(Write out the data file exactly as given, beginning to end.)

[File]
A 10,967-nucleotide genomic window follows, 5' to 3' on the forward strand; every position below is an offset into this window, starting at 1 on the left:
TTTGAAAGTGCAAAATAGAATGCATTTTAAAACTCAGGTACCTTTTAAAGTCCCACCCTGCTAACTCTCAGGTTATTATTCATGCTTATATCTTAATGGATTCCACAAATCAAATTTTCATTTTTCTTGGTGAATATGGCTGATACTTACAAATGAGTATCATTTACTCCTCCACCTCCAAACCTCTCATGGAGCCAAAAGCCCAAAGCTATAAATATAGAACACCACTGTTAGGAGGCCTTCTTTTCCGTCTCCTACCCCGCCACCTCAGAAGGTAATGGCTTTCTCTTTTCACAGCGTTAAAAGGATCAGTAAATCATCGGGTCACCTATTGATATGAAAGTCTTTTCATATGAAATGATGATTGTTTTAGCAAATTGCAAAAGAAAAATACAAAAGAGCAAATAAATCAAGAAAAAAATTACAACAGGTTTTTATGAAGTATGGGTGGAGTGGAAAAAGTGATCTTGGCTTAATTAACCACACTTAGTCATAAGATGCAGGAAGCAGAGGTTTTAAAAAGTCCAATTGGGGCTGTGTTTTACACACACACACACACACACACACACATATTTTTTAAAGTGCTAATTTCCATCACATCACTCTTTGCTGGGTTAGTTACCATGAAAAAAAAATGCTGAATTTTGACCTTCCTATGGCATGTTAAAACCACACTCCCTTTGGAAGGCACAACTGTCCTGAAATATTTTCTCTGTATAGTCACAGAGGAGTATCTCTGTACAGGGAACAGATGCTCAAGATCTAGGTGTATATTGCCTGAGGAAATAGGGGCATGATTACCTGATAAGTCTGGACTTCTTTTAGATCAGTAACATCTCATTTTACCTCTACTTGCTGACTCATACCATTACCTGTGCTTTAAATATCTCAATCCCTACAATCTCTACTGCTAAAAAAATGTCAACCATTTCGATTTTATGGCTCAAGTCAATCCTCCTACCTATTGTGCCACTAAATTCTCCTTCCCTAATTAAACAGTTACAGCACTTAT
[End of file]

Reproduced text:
A 10,967-nucleotide genomic window follows, 5' to 3' on the forward strand; every position below is an offset into this window, starting at 1 on the left:
TTTGAAAGTGCAAAATAGAATGCATTTTAAAACTCAGGTACCTTTTAAAGTCCCACCCTGCTAACTCTCAGGTTATTATTCATGCTTATATCTTAATGGATTCCACAAATCAAATTTTCATTTTTCTTGGTGAATATGGCTGATACTTACAAATGAGTATCATTTACTCCTCCACCTCCAAACCTCTCATGGAGCCAAAAGCCCAAAGCTATAAATATAGAACACCACTGTTAGGAGGCCTTCTTTTCCGTCTCCTACCCCGCCACCTCAGAAGGTAATGGCTTTCTCTTTTCACAGCGTTAAAAGGATCAGTAAATCATCGGGTCACCTATTGATATGAAAGTCTTTTCATATGAAATGATGATTGTTTTAGCAAATTGCAAAAGAAAAATACAAAAGAGCAAATAAATCAAGAAAAAAATTACAACAGGTTTTTATGAAGTATGGGTGGAGTGGAAAAAGTGATCTTGGCTTAATTAACCACACTTAGTCATAAGATGCAGGAAGCAGAGGTTTTAAAAAGTCCAATTGGGGCTGTGTTTTACACACACACACACACACACACACACATATTTTTTAAAGTGCTAATTTCCATCACATCACTCTTTGCTGGGTTAGTTACCATGAAAAAAAAATGCTGAATTTTGACCTTCCTATGGCATGTTAAAACCACACTCCCTTTGGAAGGCACAACTGTCCTGAAATATTTTCTCTGTATAGTCACAGAGGAGTATCTCTGTACAGGGAACAGATGCTCAAGATCTAGGTGTATATTGCCTGAGGAAATAGGGGCATGATTACCTGATAAGTCTGGACTTCTTTTAGATCAGTAACATCTCATTTTACCTCTACTTGCTGACTCATACCATTACCTGTGCTTTAAATATCTCAATCCCTACAATCTCTACTGCTAAAAAAATGTCAACCATTTCGATTTTATGGCTCAAGTCAATCCTCCTACCTATTGTGCCACTAAATTCTCCTTCCCTAATTAAACAGTTACAGCACTTAT